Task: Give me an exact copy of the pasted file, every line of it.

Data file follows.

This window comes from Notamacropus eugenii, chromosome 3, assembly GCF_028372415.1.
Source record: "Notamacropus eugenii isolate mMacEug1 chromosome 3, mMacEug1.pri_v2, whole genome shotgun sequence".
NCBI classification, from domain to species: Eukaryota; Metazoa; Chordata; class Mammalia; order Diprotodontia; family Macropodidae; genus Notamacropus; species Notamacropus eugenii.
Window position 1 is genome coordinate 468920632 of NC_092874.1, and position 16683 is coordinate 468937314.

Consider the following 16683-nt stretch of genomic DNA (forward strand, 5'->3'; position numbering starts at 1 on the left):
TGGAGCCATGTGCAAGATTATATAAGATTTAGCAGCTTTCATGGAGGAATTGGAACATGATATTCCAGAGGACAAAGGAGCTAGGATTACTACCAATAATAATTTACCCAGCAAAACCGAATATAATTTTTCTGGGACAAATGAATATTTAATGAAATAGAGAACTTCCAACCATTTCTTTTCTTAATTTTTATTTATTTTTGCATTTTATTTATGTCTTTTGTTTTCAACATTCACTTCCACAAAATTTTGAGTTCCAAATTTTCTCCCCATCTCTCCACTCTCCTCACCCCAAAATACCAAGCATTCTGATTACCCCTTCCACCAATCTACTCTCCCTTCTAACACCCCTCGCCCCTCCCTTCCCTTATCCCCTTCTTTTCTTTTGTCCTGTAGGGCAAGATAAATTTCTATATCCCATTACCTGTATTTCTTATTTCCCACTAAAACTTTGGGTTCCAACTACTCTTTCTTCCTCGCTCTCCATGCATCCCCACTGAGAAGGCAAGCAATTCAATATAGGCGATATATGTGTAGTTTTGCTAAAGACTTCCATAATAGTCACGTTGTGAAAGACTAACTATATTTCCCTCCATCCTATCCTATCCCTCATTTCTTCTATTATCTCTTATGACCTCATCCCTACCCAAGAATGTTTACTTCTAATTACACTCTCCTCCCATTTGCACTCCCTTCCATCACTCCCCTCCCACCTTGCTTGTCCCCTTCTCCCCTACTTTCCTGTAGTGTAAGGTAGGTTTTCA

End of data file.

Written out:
This window comes from Notamacropus eugenii, chromosome 3, assembly GCF_028372415.1.
Source record: "Notamacropus eugenii isolate mMacEug1 chromosome 3, mMacEug1.pri_v2, whole genome shotgun sequence".
NCBI classification, from domain to species: Eukaryota; Metazoa; Chordata; class Mammalia; order Diprotodontia; family Macropodidae; genus Notamacropus; species Notamacropus eugenii.
Window position 1 is genome coordinate 468920632 of NC_092874.1, and position 16683 is coordinate 468937314.

Consider the following 16683-nt stretch of genomic DNA (forward strand, 5'->3'; position numbering starts at 1 on the left):
TGGAGCCATGTGCAAGATTATATAAGATTTAGCAGCTTTCATGGAGGAATTGGAACATGATATTCCAGAGGACAAAGGAGCTAGGATTACTACCAATAATAATTTACCCAGCAAAACCGAATATAATTTTTCTGGGACAAATGAATATTTAATGAAATAGAGAACTTCCAACCATTTCTTTTCTTAATTTTTATTTATTTTTGCATTTTATTTATGTCTTTTGTTTTCAACATTCACTTCCACAAAATTTTGAGTTCCAAATTTTCTCCCCATCTCTCCACTCTCCTCACCCCAAAATACCAAGCATTCTGATTACCCCTTCCACCAATCTACTCTCCCTTCTAACACCCCTCGCCCCTCCCTTCCCTTATCCCCTTCTTTTCTTTTGTCCTGTAGGGCAAGATAAATTTCTATATCCCATTACCTGTATTTCTTATTTCCCACTAAAACTTTGGGTTCCAACTACTCTTTCTTCCTCGCTCTCCATGCATCCCCACTGAGAAGGCAAGCAATTCAATATAGGCGATATATGTGTAGTTTTGCTAAAGACTTCCATAATAGTCACGTTGTGAAAGACTAACTATATTTCCCTCCATCCTATCCTATCCCTCATTTCTTCTATTATCTCTTATGACCTCATCCCTACCCAAGAATGTTTACTTCTAATTACACTCTCCTCCCATTTGCACTCCCTTCCATCACTCCCCTCCCACCTTGCTTGTCCCCTTCTCCCCTACTTTCCTGTAGTGTAAGGTAGGTTTTCA